abstract = "Study Type - Therapy (case series) Level of Evidence 4 What's known on the subject? and What does the study add? Focality in prostate cancer has been characterized in the literature with regards to its incidence at the time of prostatectomy, but conflicting reports defining the biological significance of unifocal lesions limits its clinical utility. Through the detailed histopathological characterization of 176 unifocal prostate cancers, this study revealed these tumours to demonstrate intermediate or high grade disease in half of patients, with adverse pathological features such as extraprostatic extension, seminal vesicle invasion, lymph node invasion, and large tumour volume in a third. This limits the ability of focality alone to identify patients who might be suitable candidates for lesion-ablative therapies. OBJECTIVE To characterize the anatomical distribution and pathological features of unifocal cancers, which have been reported to occur in 17-33{\%} of men undergoing radical prostatectomy (RP), in whole- mount prostatectomy specimens. PATIENTS AND METHODS Between 1999 and 2008, a retrospective review of 1274 patients undergoing RP for clinically localized prostate cancer with pathological evaluation using whole-mount sectioning techniques and tumour mapping was performed from our prospective database. The study cohort comprised those patients who were found to have unifocal tumours. RESULTS A total of 176 (14{\%}) patients fulfilled our criteria for having unifocal tumours. The median age at time of surgery was 61 years. The mean preoperative PSA level was 8.6 ng/mL. In all, 28{\%} of patients were identified as having extracapsular extension (ECE) and 11{\%} had seminal vesicle invasion (SVI). Of 98 patients undergoing pelvic lymph dissection, six (6{\%}) had positive lymph nodes; 49{\%} of tumours had Gleason score≤ yen;7 and 60{\%} had Gleason pattern 4 or 5 found within the tumour. Mean tumour volume and maximum diameter were 3.3 mL and 1.7 cm, respectively. Overall, 89 (51{\%}) tumours qualified as localized, organ-confined and low-grade cancers, possibly amenable to focal ablative approaches. The limitations of the present study include its descriptive and retrospective nature. CONCLUSIONS While unifocal prostate cancers were most commonly localized to the prostate, half of these patients were associated with intermediate- or high-grade disease. High-risk features including ECE, SVI, lymph node invasion (LNI), and large tumour volume were identified in a third of patients. Further studies assessing predictors beyond focality will be needed to determine whether patients can be identified before surgery who might be suitable candidates for lesion-ablative therapies.",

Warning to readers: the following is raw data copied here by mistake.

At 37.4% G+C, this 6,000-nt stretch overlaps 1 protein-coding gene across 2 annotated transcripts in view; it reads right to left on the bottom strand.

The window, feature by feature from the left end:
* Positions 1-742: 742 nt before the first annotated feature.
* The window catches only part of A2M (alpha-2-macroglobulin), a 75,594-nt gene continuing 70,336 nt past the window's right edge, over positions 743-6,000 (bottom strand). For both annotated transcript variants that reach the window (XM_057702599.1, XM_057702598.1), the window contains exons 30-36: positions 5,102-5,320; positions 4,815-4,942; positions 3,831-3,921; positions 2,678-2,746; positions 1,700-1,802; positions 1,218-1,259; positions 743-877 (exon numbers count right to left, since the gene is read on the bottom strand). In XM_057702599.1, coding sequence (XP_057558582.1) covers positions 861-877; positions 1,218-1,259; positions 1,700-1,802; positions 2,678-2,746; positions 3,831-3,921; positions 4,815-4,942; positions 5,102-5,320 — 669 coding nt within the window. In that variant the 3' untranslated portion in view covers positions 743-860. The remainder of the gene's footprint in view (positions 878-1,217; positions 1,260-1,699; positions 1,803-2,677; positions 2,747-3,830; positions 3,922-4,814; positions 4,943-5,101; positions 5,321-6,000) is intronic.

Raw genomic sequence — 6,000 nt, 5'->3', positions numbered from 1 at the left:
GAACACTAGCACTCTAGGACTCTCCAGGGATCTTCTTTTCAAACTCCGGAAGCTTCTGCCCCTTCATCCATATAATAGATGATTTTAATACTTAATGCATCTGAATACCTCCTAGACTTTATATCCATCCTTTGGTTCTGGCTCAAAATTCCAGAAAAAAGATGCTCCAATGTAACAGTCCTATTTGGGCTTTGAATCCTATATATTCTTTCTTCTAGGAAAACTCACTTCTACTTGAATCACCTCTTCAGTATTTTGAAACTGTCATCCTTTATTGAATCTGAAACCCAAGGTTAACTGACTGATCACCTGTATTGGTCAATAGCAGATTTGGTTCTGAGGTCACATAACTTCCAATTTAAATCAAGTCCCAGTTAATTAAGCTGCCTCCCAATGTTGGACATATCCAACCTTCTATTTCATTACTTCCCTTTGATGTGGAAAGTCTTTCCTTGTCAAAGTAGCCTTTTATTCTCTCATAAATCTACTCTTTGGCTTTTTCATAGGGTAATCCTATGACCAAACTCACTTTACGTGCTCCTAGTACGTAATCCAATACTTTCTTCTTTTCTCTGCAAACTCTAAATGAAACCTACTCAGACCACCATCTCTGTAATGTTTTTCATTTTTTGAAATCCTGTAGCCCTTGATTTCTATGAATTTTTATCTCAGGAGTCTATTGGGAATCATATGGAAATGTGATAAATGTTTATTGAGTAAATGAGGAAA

keywords = "focal therapy, neoplasm, prostate, prostatectomy, unifocal",